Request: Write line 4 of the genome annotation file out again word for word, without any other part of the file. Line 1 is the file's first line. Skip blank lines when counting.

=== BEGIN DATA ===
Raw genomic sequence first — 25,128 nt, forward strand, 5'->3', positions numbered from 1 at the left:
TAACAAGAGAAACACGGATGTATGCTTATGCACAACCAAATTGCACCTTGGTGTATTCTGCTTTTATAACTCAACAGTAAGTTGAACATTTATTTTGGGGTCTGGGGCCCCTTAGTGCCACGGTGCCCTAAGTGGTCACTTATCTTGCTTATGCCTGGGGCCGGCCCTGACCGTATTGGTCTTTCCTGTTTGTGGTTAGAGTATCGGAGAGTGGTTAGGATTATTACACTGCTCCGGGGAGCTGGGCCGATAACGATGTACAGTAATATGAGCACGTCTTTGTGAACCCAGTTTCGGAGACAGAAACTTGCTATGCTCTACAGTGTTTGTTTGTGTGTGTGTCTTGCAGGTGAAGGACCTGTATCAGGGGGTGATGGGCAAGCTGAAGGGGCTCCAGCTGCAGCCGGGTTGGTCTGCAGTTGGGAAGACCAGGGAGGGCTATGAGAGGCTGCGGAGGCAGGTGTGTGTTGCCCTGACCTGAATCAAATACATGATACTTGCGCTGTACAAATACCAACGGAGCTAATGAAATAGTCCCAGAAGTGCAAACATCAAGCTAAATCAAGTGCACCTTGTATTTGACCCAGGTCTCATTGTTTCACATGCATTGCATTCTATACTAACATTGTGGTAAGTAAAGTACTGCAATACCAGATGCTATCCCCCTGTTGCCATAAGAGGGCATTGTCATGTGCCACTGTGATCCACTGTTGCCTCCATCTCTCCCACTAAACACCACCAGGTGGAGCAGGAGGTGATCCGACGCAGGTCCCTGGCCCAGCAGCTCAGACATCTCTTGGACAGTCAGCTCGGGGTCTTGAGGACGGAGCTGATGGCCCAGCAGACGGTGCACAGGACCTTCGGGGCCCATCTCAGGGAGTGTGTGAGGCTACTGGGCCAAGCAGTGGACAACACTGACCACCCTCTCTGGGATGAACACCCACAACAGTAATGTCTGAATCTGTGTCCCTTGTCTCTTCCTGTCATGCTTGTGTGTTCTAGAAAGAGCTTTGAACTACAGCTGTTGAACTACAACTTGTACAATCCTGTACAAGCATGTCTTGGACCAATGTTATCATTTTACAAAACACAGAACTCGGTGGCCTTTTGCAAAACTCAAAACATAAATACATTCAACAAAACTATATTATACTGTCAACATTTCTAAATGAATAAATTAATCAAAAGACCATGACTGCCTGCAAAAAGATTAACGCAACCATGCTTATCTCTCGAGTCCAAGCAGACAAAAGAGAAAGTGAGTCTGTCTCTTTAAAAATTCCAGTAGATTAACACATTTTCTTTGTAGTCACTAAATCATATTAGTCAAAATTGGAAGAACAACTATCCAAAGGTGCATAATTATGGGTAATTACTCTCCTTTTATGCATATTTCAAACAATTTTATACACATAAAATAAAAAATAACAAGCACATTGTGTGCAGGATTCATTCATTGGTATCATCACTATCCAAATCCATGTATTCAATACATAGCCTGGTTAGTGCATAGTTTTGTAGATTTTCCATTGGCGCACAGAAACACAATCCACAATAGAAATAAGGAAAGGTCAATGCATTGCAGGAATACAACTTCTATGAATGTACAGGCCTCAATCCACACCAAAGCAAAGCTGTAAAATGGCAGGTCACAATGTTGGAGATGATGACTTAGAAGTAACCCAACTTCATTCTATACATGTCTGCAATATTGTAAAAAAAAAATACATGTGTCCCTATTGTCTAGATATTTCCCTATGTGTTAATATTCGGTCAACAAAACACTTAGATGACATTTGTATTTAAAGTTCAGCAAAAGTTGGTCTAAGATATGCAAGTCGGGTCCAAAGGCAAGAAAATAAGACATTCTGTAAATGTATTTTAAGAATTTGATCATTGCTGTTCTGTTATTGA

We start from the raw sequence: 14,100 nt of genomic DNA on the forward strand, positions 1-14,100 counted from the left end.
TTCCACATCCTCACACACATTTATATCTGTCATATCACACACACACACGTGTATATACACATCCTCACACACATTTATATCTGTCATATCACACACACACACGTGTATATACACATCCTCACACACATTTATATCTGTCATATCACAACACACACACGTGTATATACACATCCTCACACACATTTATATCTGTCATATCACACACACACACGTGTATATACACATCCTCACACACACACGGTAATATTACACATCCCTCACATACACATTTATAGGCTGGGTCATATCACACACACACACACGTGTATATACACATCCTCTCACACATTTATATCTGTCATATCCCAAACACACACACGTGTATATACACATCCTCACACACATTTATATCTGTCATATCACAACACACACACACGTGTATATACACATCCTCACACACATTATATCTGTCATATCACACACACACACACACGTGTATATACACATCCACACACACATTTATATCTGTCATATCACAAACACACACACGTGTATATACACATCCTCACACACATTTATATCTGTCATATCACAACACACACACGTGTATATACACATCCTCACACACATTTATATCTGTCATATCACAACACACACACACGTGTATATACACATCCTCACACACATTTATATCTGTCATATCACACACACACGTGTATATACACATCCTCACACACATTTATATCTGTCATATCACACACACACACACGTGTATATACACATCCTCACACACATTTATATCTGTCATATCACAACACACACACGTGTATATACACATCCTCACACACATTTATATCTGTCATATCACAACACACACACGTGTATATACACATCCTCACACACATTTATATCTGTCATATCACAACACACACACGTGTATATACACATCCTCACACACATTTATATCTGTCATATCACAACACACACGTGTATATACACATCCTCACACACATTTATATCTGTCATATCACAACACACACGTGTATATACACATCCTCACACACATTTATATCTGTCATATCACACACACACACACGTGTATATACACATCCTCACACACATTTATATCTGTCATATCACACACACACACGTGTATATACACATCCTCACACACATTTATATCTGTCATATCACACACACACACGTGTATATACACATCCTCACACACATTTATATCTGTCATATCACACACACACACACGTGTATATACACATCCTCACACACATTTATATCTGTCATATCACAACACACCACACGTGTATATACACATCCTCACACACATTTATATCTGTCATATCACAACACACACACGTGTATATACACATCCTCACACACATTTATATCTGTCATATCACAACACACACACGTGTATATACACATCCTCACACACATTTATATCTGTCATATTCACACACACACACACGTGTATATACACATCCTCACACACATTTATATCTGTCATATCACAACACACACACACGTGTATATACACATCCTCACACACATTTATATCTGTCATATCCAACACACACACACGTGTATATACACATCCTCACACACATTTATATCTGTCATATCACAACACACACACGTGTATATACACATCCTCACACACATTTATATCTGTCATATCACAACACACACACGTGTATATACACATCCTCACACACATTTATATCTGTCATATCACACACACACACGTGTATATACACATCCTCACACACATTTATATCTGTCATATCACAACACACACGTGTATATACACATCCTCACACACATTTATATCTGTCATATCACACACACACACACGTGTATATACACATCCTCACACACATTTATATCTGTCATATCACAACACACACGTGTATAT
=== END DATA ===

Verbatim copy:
TTCCACATCCTCACACACATTTATATCTGTCATATCACACACACACACGTGTATATACACATCCTCACACACATTTATATCTGTCATATCACACACACACACGTGTATATACACATCCTCACACACATTTATATCTGTCATATCACAACACACACACGTGTATATACACATCCTCACACACATTTATATCTGTCATATCACACACACACACGTGTATATACACATCCTCACACACACACGGTAATATTACACATCCCTCACATACACATTTATAGGCTGGGTCATATCACACACACACACACGTGTATATACACATCCTCTCACACATTTATATCTGTCATATCCCAAACACACACACGTGTATATACACATCCTCACACACATTTATATCTGTCATATCACAACACACACACACGTGTATATACACATCCTCACACACATTATATCTGTCATATCACACACACACACACACGTGTATATACACATCCACACACACATTTATATCTGTCATATCACAAACACACACACGTGTATATACACATCCTCACACACATTTATATCTGTCATATCACAACACACACACGTGTATATACACATCCTCACACACATTTATATCTGTCATATCACAACACACACACACGTGTATATACACATCCTCACACACATTTATATCTGTCATATCACACACACACGTGTATATACACATCCTCACACACATTTATATCTGTCATATCACACACACACACACGTGTATATACACATCCTCACACACATTTATATCTGTCATATCACAACACACACACGTGTATATACACATCCTCACACACATTTATATCTGTCATATCACAACACACACACGTGTATATACACATCCTCACACACATTTATATCTGTCATATCACAACACACACACGTGTATATACACATCCTCACACACATTTATATCTGTCATATCACAACACACACGTGTATATACACATCCTCACACACATTTATATCTGTCATATCACAACACACACGTGTATATACACATCCTCACACACATTTATATCTGTCATATCACACACACACACACGTGTATATACACATCCTCACACACATTTATATCTGTCATATCACACACACACACGTGTATATACACATCCTCACACACATTTATATCTGTCATATCACACACACACACGTGTATATACACATCCTCACACACATTTATATCTGTCATATCACACACACACACACGTGTATATACACATCCTCACACACATTTATATCTGTCATATCACAACACACCACACGTGTATATACACATCCTCACACACATTTATATCTGTCATATCACAACACACACACGTGTATATACACATCCTCACACACATTTATATCTGTCATATCACAACACACACACGTGTATATACACATCCTCACACACATTTATATCTGTCATATTCACACACACACACACGTGTATATACACATCCTCACACACATTTATATCTGTCATATCACAACACACACACACGTGTATATACACATCCTCACACACATTTATATCTGTCATATCCAACACACACACACGTGTATATACACATCCTCACACACATTTATATCTGTCATATCACAACACACACACGTGTATATACACATCCTCACACACATTTATATCTGTCATATCACAACACACACACGTGTATATACACATCCTCACACACATTTATATCTGTCATATCACACACACACACGTGTATATACACATCCTCACACACATTTATATCTGTCATATCACAACACACACGTGTATATACACATCCTCACACACATTTATATCTGTCATATCACACACACACACACGTGTATATACACATCCTCACACACATTTATATCTGTCATATCACAACACACACGTGTATAT